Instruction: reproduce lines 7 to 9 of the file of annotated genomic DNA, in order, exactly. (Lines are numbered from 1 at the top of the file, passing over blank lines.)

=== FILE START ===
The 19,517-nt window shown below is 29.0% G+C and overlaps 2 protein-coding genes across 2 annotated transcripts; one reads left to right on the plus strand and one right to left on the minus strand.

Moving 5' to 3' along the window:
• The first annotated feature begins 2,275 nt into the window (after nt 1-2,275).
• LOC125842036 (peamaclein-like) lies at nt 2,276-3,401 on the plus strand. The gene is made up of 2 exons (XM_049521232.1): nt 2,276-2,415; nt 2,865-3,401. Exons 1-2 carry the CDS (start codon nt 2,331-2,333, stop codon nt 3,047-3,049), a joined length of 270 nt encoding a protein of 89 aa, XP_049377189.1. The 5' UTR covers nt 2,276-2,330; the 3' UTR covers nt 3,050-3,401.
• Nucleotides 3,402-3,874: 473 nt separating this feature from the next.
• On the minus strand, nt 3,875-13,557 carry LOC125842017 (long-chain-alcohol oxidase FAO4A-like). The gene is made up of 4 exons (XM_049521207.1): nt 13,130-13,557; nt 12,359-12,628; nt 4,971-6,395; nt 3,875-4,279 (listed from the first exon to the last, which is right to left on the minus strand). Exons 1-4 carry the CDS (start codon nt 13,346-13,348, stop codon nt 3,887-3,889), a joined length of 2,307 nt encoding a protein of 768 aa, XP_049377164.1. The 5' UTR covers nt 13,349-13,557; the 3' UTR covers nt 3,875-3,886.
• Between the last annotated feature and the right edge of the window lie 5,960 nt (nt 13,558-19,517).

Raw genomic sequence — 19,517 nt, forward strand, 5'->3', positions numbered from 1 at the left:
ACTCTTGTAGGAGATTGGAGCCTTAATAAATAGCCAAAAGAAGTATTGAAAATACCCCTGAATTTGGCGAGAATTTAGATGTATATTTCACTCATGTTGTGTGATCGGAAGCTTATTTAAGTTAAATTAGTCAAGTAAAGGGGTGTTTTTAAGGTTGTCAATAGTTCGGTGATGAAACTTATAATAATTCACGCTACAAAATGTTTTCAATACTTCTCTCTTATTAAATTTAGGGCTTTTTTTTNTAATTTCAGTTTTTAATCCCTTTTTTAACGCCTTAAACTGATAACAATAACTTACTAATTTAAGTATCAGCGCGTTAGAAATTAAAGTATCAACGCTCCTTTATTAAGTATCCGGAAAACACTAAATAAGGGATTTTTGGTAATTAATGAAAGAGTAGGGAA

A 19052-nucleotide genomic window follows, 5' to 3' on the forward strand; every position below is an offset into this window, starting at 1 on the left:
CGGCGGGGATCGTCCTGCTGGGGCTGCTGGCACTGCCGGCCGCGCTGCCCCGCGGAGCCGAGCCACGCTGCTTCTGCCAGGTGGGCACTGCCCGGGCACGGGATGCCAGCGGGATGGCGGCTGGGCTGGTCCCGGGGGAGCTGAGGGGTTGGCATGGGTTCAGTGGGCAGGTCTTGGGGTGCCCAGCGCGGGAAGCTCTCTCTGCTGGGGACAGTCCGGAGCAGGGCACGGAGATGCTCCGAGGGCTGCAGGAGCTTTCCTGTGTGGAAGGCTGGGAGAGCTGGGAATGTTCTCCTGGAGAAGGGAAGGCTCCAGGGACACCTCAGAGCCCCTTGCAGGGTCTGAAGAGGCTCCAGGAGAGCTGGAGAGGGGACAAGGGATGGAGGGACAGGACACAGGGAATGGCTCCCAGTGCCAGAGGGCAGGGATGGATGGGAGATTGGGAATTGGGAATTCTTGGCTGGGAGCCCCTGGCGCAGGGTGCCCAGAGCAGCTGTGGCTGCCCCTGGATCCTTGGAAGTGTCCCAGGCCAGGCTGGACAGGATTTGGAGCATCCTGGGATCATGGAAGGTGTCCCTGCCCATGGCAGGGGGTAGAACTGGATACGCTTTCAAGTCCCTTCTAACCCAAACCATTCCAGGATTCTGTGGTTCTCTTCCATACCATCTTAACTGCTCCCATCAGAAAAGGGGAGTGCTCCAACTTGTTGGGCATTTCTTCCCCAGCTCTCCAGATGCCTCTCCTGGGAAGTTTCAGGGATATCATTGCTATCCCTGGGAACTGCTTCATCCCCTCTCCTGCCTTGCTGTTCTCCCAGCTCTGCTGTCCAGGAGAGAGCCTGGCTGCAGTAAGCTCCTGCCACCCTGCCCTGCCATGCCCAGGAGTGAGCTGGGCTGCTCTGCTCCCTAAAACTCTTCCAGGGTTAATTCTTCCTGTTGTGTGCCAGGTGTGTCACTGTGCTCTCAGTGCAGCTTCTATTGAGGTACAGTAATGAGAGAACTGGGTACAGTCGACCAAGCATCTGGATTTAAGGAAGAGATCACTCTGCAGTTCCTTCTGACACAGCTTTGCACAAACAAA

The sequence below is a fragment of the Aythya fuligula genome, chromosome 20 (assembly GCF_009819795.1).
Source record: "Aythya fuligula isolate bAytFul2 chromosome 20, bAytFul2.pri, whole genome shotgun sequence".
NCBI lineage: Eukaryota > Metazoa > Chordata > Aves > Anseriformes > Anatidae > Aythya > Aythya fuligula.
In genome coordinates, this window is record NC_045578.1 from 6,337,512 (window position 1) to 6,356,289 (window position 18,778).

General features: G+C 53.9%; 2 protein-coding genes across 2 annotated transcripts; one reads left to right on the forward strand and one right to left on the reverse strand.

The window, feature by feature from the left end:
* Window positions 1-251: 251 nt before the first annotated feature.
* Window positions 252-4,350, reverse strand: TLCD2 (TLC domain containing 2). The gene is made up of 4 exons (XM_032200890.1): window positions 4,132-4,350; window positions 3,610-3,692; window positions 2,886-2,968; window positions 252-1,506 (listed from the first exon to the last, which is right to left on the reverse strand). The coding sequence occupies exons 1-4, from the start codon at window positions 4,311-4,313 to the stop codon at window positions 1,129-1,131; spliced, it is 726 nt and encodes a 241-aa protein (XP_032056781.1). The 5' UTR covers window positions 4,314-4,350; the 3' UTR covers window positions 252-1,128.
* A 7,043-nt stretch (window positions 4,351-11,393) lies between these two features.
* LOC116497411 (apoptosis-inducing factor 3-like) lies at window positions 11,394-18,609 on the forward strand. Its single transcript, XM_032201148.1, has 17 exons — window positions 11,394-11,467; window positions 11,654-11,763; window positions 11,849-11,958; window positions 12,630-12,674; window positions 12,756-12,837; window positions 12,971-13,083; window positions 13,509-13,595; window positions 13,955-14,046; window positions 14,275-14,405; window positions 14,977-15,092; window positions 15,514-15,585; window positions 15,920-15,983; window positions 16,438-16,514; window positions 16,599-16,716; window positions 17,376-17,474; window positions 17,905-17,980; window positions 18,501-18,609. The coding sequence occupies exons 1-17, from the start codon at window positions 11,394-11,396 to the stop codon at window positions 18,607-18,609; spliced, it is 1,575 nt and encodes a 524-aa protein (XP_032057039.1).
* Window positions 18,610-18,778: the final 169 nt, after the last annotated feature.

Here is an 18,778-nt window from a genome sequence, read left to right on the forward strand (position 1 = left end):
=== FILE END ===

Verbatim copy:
• Between the last annotated feature and the right edge of the window lie 5,960 nt (nt 13,558-19,517).

Raw genomic sequence — 19,517 nt, forward strand, 5'->3', positions numbered from 1 at the left:
ACTCTTGTAGGAGATTGGAGCCTTAATAAATAGCCAAAAGAAGTATTGAAAATACCCCTGAATTTGGCGAGAATTTAGATGTATATTTCACTCATGTTGTGTGATCGGAAGCTTATTTAAGTTAAATTAGTCAAGTAAAGGGGTGTTTTTAAGGTTGTCAATAGTTCGGTGATGAAACTTATAATAATTCACGCTACAAAATGTTTTCAATACTTCTCTCTTATTAAATTTAGGGCTTTTTTTTNTAATTTCAGTTTTTAATCCCTTTTTTAACGCCTTAAACTGATAACAATAACTTACTAATTTAAGTATCAGCGCGTTAGAAATTAAAGTATCAACGCTCCTTTATTAAGTATCCGGAAAACACTAAATAAGGGATTTTTGGTAATTAATGAAAGAGTAGGGAA